Connecticut State Library with state seal

Memorials of Connecticut Judges and Attorneys
As Printed in the Connecticut Reports
volume 228, page(s) 933-934

THE HONORABLE JOSEPH LONGO
1914-1993

The Honorable Joseph S. Longo, state referee and former associate justice of the state Supreme Court, died November 29, 1993, at the age of seventy-nine.

Judge Longo was born in Norwich on September 22, 1914. He graduated from Norwich Free Academy and Yale University, where he received his B.A. degree in 1936. He enrolled at the Boston University School of Law, where he received his law degree in 1939. He was admitted to the Connecticut bar that same year.

Judge Longo entered the practice of law in Norwich in partnership with Attorney James J. Dutton, Jr., and later served in the United States Navy during World War II. His political career included terms in the state House of Representatives from 1949 to 1951 and in the state Senate from 1951 to 1955. He was majority leader and chair of the Judiciary Committee during the 1955 session.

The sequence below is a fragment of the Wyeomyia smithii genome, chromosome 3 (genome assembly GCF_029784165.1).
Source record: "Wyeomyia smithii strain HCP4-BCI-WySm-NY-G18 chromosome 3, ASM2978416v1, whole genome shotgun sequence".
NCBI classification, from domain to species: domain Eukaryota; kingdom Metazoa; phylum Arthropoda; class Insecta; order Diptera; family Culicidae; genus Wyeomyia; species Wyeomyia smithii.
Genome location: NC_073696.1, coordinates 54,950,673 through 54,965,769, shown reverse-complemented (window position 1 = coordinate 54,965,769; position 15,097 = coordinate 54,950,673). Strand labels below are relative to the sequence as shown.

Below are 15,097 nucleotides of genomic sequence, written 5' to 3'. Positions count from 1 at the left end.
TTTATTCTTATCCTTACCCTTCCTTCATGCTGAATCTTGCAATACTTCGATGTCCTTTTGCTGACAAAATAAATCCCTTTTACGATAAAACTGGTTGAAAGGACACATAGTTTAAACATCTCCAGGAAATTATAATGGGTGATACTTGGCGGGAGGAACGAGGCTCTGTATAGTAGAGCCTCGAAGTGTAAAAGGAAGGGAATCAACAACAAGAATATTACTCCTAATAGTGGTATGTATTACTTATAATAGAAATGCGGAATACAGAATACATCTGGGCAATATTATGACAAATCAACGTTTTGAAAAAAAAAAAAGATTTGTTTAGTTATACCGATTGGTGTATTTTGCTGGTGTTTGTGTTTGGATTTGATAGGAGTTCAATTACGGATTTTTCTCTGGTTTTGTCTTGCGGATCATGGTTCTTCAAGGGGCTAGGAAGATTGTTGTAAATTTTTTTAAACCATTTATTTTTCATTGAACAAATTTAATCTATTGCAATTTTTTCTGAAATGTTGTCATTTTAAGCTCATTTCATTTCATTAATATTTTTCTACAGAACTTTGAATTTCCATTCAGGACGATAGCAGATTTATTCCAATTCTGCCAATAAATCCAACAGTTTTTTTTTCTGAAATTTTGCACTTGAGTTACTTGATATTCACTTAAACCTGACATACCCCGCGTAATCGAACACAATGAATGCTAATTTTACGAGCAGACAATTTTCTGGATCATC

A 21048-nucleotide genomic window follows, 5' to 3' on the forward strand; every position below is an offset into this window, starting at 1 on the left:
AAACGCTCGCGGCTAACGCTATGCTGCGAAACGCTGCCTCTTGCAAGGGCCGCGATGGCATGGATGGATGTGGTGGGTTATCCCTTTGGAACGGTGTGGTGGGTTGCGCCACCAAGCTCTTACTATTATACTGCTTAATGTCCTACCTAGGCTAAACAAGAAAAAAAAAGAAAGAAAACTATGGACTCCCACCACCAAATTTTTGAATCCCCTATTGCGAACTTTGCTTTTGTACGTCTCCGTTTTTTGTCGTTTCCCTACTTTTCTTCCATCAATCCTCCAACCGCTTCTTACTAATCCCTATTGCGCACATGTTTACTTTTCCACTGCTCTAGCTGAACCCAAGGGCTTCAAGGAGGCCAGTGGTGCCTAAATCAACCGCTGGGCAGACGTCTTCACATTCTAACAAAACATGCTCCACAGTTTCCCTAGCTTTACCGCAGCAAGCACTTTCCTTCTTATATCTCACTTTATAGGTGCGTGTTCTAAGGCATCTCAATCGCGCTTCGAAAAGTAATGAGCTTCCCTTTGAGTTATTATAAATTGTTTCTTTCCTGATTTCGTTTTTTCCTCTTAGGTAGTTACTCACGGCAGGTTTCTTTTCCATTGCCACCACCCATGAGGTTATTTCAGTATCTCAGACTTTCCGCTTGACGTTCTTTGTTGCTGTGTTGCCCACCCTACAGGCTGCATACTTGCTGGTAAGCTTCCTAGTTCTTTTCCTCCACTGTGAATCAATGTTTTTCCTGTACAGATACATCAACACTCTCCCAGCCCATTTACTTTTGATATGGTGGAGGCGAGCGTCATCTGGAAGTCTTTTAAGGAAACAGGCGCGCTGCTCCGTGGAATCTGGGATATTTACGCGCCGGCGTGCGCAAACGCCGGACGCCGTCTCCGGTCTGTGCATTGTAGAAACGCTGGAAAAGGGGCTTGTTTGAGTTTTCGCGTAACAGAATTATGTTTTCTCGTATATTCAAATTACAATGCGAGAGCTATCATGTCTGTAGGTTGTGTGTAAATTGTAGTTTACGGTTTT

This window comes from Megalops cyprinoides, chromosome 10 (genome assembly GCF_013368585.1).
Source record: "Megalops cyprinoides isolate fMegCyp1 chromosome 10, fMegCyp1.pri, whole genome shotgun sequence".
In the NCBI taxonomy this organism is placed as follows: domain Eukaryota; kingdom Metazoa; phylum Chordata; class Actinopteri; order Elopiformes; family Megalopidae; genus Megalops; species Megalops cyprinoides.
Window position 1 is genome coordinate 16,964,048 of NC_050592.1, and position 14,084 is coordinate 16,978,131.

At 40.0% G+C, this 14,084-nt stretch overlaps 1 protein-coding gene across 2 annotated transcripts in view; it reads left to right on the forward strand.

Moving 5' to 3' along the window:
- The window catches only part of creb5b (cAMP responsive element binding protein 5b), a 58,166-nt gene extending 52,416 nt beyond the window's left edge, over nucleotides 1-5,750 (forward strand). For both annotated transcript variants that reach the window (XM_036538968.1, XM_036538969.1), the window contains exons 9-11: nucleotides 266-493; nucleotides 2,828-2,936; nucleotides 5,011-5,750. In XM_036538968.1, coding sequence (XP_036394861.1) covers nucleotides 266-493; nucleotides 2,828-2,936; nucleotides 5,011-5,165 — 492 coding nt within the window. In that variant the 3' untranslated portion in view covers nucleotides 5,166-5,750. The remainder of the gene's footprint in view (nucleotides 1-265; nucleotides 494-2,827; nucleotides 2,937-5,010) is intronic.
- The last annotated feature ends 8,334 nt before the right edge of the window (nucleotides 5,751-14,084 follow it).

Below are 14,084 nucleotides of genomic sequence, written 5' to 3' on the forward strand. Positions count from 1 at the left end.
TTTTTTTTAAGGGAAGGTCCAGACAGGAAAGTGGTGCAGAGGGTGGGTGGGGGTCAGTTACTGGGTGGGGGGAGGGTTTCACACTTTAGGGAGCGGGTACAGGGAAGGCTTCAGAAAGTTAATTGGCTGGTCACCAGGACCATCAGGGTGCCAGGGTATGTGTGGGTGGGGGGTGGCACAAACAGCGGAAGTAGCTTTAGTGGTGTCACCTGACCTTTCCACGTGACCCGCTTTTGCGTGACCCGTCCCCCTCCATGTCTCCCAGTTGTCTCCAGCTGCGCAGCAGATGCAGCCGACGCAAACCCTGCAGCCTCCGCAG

Judge Longo became a judge of the Norwich City Court in 1949. In 1957, he was nominated and confirmed to be a judge of the Court of Common Pleas. He was elevated to the Superior Court in 1959 and served on that court until 1975. During his tenure on the Superior Court, he served as chief judge from 1973 to 1975. Judge Longo became an associate justice of the Supreme Court in 1975 and served in that capacity until becoming a senior associate justice in 1979. He became a state trial referee in 1984 and continued to hear cases until the early 1990s.

At the time of his death, Chief Justice Ellen A. Peters noted: "Justice Longo's appointment to the Supreme Court was the culmination of a long and distinguished judicial career. As a judge of the Norwich City Court, the Court of Common Pleas and the Superior Court, Justice Longo epitomized the fair and hardworking jurist. On the Supreme Court, he continued to demonstrate his love for the law and for the betterment of society through the rule of law. To his colleagues as well as to those who argued before him, he was a much admired member of this court."

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